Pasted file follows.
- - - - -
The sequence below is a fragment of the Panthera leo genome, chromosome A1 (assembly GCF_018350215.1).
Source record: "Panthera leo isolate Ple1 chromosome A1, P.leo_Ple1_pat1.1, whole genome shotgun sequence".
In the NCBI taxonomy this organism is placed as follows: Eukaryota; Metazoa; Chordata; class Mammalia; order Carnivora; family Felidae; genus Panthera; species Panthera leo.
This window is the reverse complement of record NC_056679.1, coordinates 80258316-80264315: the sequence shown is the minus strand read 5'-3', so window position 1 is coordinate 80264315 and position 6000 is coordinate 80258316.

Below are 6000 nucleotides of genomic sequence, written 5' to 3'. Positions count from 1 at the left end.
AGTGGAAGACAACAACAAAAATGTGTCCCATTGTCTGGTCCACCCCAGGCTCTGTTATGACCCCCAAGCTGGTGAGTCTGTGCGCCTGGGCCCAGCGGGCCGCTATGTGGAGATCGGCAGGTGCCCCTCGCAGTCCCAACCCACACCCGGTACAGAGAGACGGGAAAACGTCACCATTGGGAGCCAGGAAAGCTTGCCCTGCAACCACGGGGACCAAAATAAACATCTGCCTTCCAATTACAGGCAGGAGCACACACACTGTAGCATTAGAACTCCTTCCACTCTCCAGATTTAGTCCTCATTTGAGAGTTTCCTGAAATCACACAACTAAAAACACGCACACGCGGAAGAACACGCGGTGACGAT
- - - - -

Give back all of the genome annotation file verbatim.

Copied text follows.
The sequence below is a fragment of the Panthera leo genome, chromosome A1 (assembly GCF_018350215.1).
Source record: "Panthera leo isolate Ple1 chromosome A1, P.leo_Ple1_pat1.1, whole genome shotgun sequence".
In the NCBI taxonomy this organism is placed as follows: Eukaryota; Metazoa; Chordata; class Mammalia; order Carnivora; family Felidae; genus Panthera; species Panthera leo.
This window is the reverse complement of record NC_056679.1, coordinates 80258316-80264315: the sequence shown is the minus strand read 5'-3', so window position 1 is coordinate 80264315 and position 6000 is coordinate 80258316.

Below are 6000 nucleotides of genomic sequence, written 5' to 3'. Positions count from 1 at the left end.
AGTGGAAGACAACAACAAAAATGTGTCCCATTGTCTGGTCCACCCCAGGCTCTGTTATGACCCCCAAGCTGGTGAGTCTGTGCGCCTGGGCCCAGCGGGCCGCTATGTGGAGATCGGCAGGTGCCCCTCGCAGTCCCAACCCACACCCGGTACAGAGAGACGGGAAAACGTCACCATTGGGAGCCAGGAAAGCTTGCCCTGCAACCACGGGGACCAAAATAAACATCTGCCTTCCAATTACAGGCAGGAGCACACACACTGTAGCATTAGAACTCCTTCCACTCTCCAGATTTAGTCCTCATTTGAGAGTTTCCTGAAATCACACAACTAAAAACACGCACACGCGGAAGAACACGCGGTGACGAT